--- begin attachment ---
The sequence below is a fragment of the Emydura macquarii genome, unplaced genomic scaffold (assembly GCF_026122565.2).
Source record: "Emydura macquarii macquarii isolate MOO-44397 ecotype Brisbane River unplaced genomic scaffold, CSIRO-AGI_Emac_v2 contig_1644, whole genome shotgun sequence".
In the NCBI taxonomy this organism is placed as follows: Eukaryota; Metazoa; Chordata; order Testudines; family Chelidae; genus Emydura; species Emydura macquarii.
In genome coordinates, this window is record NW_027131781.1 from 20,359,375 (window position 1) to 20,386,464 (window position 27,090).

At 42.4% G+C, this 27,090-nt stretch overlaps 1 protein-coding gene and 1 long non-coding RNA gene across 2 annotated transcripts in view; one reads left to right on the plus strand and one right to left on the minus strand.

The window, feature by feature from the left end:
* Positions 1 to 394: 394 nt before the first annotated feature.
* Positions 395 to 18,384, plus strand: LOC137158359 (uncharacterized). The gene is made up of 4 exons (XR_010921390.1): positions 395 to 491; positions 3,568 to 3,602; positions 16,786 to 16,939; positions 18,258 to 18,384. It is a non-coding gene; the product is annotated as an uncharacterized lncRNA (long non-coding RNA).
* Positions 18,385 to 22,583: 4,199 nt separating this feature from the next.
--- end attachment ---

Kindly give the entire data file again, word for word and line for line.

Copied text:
The sequence below is a fragment of the Emydura macquarii genome, unplaced genomic scaffold (assembly GCF_026122565.2).
Source record: "Emydura macquarii macquarii isolate MOO-44397 ecotype Brisbane River unplaced genomic scaffold, CSIRO-AGI_Emac_v2 contig_1644, whole genome shotgun sequence".
In the NCBI taxonomy this organism is placed as follows: Eukaryota; Metazoa; Chordata; order Testudines; family Chelidae; genus Emydura; species Emydura macquarii.
In genome coordinates, this window is record NW_027131781.1 from 20,359,375 (window position 1) to 20,386,464 (window position 27,090).

At 42.4% G+C, this 27,090-nt stretch overlaps 1 protein-coding gene and 1 long non-coding RNA gene across 2 annotated transcripts in view; one reads left to right on the plus strand and one right to left on the minus strand.

The window, feature by feature from the left end:
* Positions 1 to 394: 394 nt before the first annotated feature.
* Positions 395 to 18,384, plus strand: LOC137158359 (uncharacterized). The gene is made up of 4 exons (XR_010921390.1): positions 395 to 491; positions 3,568 to 3,602; positions 16,786 to 16,939; positions 18,258 to 18,384. It is a non-coding gene; the product is annotated as an uncharacterized lncRNA (long non-coding RNA).
* Positions 18,385 to 22,583: 4,199 nt separating this feature from the next.